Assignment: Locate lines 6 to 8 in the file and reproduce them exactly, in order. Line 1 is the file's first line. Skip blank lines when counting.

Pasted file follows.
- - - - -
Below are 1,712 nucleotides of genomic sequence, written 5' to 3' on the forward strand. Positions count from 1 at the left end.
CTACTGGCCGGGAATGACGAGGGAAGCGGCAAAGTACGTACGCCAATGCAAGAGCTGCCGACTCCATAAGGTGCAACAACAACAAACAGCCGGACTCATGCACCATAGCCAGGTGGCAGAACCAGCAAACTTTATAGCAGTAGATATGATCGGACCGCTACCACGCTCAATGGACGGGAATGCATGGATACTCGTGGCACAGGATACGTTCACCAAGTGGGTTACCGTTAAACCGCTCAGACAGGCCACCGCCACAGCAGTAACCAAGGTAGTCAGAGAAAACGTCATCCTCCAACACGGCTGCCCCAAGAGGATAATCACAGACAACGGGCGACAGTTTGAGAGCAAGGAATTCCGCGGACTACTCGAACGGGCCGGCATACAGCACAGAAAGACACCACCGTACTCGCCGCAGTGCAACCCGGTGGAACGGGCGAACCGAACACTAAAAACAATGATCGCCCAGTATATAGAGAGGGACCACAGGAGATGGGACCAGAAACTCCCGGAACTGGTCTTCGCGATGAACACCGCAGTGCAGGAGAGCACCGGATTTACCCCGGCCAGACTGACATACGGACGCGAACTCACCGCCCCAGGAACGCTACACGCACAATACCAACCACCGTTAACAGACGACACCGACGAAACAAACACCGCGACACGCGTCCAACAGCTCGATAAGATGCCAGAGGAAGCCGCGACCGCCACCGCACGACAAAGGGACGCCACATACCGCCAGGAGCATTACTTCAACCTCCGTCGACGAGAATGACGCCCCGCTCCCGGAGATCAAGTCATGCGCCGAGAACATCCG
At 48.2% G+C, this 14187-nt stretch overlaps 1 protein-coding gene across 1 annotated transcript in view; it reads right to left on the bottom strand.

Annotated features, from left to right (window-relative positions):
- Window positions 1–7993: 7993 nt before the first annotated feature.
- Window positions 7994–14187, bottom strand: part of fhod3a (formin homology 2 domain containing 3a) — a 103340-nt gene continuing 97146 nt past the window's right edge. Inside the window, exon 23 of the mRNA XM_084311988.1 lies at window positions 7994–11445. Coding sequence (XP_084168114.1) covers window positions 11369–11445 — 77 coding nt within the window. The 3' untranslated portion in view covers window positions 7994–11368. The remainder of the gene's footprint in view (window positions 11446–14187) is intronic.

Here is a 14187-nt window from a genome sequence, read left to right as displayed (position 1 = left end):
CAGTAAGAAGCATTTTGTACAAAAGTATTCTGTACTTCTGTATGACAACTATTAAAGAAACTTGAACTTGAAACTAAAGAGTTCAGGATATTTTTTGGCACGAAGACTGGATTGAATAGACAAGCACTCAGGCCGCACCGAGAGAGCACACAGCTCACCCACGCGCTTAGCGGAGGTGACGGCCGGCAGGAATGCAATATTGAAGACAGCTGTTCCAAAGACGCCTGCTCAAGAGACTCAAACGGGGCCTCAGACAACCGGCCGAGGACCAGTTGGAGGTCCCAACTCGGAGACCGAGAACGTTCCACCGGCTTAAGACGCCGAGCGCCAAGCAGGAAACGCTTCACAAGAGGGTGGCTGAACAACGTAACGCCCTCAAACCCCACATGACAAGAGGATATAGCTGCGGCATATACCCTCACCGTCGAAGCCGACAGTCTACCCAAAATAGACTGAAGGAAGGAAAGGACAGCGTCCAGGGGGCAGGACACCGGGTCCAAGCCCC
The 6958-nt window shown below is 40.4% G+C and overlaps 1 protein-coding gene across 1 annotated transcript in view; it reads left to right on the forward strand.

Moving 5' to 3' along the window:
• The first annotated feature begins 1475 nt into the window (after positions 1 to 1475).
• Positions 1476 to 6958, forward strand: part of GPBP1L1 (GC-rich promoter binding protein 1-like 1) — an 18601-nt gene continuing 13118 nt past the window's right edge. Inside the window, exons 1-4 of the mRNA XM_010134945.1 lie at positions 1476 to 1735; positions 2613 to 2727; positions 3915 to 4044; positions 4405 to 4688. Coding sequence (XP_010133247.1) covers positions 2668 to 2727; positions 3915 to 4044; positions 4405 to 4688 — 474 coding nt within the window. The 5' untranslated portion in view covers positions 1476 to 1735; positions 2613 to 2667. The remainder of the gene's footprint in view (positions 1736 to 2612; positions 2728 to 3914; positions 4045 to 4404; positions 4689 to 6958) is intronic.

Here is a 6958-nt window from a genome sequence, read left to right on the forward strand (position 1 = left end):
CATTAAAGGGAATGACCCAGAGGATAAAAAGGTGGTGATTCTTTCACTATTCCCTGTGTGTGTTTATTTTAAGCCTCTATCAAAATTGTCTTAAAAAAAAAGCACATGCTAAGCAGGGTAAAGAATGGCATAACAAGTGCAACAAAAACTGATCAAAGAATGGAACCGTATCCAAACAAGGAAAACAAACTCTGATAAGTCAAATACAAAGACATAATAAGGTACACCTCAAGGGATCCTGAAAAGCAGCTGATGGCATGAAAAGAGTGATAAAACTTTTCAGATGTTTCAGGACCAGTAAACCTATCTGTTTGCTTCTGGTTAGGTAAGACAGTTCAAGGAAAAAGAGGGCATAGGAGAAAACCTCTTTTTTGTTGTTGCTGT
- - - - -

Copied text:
- Window positions 7994–14187, bottom strand: part of fhod3a (formin homology 2 domain containing 3a) — a 103340-nt gene continuing 97146 nt past the window's right edge. Inside the window, exon 23 of the mRNA XM_084311988.1 lies at window positions 7994–11445. Coding sequence (XP_084168114.1) covers window positions 11369–11445 — 77 coding nt within the window. The 3' untranslated portion in view covers window positions 7994–11368. The remainder of the gene's footprint in view (window positions 11446–14187) is intronic.

Here is a 14187-nt window from a genome sequence, read left to right as displayed (position 1 = left end):
CAGTAAGAAGCATTTTGTACAAAAGTATTCTGTACTTCTGTATGACAACTATTAAAGAAACTTGAACTTGAAACTAAAGAGTTCAGGATATTTTTTGGCACGAAGACTGGATTGAATAGACAAGCACTCAGGCCGCACCGAGAGAGCACACAGCTCACCCACGCGCTTAGCGGAGGTGACGGCCGGCAGGAATGCAATATTGAAGACAGCTGTTCCAAAGACGCCTGCTCAAGAGACTCAAACGGGGCCTCAGACAACCGGCCGAGGACCAGTTGGAGGTCCCAACTCGGAGACCGAGAACGTTCCACCGGCTTAAGACGCCGAGCGCCAAGCAGGAAACGCTTCACAAGAGGGTGGCTGAACAACGTAACGCCCTCAAACCCCACATGACAAGAGGATATAGCTGCGGCATATACCCTCACCGTCGAAGCCGACAGTCTACCCAAAATAGACTGAAGGAAGGAAAGGACAGCGTCCAGGGGGCAGGACACCGGGTCCAAGCCCC